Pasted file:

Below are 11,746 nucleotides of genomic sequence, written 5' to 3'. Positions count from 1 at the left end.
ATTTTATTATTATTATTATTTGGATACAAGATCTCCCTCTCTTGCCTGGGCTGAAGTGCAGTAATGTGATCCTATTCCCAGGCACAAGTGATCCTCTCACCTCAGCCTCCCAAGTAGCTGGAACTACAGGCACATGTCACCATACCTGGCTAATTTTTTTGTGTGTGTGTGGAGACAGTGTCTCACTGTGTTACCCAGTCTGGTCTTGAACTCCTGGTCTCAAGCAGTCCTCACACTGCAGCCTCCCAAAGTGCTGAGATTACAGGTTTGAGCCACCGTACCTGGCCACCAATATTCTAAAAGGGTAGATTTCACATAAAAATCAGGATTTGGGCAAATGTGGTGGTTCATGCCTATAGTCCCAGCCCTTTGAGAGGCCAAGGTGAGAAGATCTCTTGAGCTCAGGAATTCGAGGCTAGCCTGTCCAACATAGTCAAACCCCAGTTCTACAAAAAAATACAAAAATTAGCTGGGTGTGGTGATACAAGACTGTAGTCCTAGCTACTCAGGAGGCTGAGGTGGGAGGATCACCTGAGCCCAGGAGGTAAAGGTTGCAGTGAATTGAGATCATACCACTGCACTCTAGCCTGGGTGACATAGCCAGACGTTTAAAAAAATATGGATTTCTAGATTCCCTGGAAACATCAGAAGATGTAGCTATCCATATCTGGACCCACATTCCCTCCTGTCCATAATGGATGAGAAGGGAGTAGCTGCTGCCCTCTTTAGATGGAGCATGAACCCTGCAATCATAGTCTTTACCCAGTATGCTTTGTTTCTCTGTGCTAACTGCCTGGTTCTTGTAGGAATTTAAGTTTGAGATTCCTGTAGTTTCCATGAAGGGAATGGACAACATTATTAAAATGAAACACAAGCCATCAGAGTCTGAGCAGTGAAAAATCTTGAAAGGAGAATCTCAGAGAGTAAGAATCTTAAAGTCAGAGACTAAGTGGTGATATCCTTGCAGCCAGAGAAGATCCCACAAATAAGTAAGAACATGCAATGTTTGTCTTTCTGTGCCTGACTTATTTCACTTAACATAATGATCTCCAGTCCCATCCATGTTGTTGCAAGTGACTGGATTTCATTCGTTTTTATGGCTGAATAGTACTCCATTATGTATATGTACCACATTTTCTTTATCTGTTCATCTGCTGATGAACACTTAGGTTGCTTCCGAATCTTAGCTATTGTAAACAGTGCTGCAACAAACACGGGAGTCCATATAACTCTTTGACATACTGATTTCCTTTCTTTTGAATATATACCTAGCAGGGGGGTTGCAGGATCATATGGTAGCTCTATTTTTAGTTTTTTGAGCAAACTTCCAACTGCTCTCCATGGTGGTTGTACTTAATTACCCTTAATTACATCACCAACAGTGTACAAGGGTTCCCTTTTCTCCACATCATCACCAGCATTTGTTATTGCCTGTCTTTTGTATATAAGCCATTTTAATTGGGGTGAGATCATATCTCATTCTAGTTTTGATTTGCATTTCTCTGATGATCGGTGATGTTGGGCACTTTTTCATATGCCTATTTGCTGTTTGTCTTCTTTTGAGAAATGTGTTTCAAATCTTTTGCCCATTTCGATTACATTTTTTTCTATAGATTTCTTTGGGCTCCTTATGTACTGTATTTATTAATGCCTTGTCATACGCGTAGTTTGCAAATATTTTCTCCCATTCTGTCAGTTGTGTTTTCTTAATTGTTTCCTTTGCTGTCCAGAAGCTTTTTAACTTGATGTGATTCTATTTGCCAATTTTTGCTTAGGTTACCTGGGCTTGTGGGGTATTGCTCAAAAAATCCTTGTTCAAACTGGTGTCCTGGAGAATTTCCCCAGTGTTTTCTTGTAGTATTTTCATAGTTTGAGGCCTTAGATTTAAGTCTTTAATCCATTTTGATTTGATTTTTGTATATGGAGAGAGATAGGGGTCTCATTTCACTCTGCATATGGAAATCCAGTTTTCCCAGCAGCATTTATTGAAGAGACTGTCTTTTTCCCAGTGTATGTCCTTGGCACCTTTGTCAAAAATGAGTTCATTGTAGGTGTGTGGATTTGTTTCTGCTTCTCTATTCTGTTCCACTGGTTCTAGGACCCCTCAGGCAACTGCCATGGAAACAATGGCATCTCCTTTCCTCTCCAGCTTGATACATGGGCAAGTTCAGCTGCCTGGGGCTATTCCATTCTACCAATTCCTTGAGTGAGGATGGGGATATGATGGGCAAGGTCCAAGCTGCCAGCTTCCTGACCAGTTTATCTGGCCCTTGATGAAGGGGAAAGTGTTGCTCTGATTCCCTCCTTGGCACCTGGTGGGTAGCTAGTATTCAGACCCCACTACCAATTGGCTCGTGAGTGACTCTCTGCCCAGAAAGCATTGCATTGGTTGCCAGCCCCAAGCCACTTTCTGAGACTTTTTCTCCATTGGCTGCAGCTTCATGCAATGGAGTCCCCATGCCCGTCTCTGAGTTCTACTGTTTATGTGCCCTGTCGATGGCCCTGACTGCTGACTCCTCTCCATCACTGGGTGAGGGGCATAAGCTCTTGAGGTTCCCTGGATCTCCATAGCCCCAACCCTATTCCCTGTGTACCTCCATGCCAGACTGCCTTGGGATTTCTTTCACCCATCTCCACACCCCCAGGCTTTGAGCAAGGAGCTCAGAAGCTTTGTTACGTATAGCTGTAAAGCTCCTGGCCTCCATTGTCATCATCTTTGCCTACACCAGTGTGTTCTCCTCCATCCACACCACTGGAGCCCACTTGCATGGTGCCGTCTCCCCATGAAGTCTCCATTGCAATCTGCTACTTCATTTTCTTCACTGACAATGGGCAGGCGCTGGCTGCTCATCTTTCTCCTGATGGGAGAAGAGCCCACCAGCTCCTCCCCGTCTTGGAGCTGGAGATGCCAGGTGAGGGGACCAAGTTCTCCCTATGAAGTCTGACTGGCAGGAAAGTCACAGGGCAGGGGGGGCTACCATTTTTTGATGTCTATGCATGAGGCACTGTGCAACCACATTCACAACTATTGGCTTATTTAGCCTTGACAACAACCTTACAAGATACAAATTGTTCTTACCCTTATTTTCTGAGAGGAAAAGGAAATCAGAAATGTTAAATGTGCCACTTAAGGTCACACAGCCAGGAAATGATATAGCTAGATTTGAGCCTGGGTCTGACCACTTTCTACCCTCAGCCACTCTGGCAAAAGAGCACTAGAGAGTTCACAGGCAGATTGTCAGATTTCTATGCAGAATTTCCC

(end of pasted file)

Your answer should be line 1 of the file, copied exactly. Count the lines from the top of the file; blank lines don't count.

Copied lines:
Below are 11,746 nucleotides of genomic sequence, written 5' to 3'. Positions count from 1 at the left end.